regulator puzzle

I'm working on hooking up a "weed burner" torch. It came with a good
regulator but I want to keep that one for a propane forge, so I'm trying
to use one of the ones I've scrounged over the years. I got one plumbed
in OK but the flame was real wimpy even when I screwed it in as far as I
could. I have another one which is also adjustable by removing a screw-off
lid and screwing in/out a flat disc which no doubt bears on a spring. I
want to try this one next. But it has 3 ports on it, all of which have
been used (they have remnants of pipe dope on all 3 1/4" NPT ports). I
figure either there are 2 inputs in parallel and one output, or two outputs
in parallel and one input. Parallel ports are useful for putting on a gage
to read pressure. I've seen pressure gages on the input side of a regulator
which are helpful to know how much propane is left in your tank, and I've
also seen them on the output side of a regulator so you can see what your
output pressure setting is.
The 3 ports are arranged like a 'T'. The 2 ports which form the crossbar
of the 'T' you can actually see through partially. So I'm sure they are
in parallel. I don't really know what happens if you hook up a regulator
backwards. I'm sure I can figure out whether the single port is input or
output by randomly picking one and seeing what happens, but I'm worried
something bad might happen.
Anyone have any bright ideas or insights?
Oh yes--another question. Can I use a pressure gage off an old air compressor
in a propane setup? Or do I need one that is specifically designed for propane?
Thanks!
Grant Erwin
Reply to
Grant Erwin
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1: a pressure gauge on the input from a tank containing liquid propane will tell you approximately what the temperature of the tank is - not a thing about the volume of liquid propane left, until it runs out, and at that point it has run out...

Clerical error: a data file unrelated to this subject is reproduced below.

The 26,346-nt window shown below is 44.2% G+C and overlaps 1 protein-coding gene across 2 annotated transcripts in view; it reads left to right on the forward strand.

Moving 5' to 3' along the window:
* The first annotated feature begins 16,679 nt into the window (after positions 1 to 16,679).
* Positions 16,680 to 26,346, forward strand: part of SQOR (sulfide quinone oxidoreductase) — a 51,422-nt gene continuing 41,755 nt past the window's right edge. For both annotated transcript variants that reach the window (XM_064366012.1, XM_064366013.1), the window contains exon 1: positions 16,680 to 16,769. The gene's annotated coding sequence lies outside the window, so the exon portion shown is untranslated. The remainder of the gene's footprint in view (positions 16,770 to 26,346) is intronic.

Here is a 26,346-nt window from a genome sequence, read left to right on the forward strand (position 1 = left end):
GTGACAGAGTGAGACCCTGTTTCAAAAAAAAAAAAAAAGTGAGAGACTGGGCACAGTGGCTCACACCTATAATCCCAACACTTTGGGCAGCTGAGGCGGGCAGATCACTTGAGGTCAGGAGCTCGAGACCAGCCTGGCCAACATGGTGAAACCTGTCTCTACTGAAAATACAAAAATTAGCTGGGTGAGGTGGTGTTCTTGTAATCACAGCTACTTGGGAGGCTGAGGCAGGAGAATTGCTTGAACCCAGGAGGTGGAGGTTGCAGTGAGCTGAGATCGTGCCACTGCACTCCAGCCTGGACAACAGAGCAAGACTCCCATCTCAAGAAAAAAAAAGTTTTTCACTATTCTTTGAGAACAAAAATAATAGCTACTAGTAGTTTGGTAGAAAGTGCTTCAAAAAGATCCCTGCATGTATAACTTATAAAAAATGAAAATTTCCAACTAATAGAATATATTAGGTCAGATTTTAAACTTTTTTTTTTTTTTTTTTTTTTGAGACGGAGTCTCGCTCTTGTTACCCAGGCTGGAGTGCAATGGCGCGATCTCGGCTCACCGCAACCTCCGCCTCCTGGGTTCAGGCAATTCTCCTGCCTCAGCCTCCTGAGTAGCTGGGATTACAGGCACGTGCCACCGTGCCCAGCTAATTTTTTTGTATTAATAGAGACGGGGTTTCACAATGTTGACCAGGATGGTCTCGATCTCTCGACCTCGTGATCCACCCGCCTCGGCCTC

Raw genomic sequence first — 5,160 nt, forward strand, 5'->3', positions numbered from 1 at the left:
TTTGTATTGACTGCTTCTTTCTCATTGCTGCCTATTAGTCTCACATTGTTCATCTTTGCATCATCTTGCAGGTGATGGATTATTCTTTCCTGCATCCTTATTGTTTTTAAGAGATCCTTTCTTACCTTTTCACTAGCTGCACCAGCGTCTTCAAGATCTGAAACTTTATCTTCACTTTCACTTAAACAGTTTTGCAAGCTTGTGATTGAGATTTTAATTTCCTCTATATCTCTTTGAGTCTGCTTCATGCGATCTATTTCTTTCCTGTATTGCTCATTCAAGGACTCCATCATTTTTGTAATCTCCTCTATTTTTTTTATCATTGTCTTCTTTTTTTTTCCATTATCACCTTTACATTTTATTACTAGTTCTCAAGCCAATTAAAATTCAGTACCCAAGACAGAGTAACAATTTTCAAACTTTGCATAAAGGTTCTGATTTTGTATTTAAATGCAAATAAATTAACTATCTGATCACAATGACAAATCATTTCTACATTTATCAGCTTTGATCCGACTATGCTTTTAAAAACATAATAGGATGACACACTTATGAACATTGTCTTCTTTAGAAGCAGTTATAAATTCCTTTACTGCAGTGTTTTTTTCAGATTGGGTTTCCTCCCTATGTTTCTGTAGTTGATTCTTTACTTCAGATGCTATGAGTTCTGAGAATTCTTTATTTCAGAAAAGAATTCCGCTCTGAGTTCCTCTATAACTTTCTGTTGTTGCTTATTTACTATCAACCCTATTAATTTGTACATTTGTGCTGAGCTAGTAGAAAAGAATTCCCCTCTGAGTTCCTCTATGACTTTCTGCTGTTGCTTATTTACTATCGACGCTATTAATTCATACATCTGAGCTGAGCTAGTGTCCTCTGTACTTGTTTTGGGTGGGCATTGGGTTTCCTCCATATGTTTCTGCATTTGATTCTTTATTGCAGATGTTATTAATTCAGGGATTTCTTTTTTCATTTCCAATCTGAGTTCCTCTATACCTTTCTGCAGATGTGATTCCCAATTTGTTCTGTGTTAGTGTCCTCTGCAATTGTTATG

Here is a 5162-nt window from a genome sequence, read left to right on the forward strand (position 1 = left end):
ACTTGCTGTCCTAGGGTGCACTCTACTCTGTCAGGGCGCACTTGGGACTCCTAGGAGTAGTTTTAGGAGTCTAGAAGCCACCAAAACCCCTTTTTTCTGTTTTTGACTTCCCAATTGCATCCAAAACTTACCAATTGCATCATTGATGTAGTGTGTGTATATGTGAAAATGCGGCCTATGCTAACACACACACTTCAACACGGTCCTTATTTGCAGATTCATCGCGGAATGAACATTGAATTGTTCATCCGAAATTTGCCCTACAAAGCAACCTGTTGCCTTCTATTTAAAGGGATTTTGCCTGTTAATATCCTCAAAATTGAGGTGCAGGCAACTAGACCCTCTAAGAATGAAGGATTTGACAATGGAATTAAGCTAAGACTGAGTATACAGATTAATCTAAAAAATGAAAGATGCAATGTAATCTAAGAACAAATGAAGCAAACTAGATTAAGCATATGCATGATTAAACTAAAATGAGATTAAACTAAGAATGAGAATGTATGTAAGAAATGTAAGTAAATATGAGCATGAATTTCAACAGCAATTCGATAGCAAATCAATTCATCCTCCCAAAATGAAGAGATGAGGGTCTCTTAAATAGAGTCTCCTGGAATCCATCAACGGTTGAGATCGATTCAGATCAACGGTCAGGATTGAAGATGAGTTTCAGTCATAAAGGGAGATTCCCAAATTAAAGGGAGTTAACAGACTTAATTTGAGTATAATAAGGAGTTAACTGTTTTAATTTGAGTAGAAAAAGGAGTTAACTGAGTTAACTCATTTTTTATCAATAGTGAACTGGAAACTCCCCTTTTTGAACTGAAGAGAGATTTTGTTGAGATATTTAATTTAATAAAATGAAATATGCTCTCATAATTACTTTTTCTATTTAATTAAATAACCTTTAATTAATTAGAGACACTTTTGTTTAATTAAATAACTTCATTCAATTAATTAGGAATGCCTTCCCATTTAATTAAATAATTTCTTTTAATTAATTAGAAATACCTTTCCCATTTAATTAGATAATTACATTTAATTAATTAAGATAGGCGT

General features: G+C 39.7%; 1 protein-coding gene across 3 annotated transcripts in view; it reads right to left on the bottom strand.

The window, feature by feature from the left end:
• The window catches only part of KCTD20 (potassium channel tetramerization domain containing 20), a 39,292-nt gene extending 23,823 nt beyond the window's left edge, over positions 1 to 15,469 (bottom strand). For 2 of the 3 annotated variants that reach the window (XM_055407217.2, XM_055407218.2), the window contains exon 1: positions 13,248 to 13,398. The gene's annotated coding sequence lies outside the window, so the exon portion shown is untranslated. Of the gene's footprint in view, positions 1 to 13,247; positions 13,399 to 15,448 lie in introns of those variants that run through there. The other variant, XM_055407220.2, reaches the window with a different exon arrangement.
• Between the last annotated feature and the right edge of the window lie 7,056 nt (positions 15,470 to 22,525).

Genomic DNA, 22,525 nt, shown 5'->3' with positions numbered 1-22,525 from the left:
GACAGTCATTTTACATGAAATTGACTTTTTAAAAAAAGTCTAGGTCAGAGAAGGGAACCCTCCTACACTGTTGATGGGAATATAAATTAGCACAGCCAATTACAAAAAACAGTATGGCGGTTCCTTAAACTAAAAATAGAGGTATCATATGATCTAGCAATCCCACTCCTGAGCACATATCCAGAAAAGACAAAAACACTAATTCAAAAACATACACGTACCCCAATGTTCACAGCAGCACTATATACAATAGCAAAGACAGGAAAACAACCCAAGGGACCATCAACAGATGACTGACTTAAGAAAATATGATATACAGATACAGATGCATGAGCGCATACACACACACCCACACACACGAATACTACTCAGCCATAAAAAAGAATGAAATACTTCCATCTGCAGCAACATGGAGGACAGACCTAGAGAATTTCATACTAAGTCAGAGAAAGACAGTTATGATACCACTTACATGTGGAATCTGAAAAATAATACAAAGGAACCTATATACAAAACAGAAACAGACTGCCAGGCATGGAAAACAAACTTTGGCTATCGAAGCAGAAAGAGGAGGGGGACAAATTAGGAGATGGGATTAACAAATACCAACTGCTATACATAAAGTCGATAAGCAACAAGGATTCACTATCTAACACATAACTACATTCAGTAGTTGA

1a: Want to to know how much is in the tank? Use a scale. Or, on a humid day, look at the frost on the tank while it's in use.
2: The most likely use of a 3 port regulator is therefore the commonly seen 2-burner barbeque grill - one in, two out.
3: Your scrounged, scavenenged, and presumably somewhat aged regulators should visit a qualified rebuild shop before being placed in fuel-gas service. Your local propane supplier either does it or knows who does, and probably does not cost all that much. A brand new replacement regulator from the spare parts for grills section of a store doesn't cost all that much. Being too cheap can get expensive.
Reply to
Ecnerwal
I might also add that as a homebrewer, I know there are different flavors of propane regulators.
There are low pressure regulators. These are for low output burners and many gas grills and such. I would guess you have one of these.
Then there are high pressure regulators. The original weed burner reg is probably one of these. I've got one on my main burner and it can output 100,000+ BTU. Perfect for bringing 12 gallons of water, wort, or oil _rapidly_ up to temperature.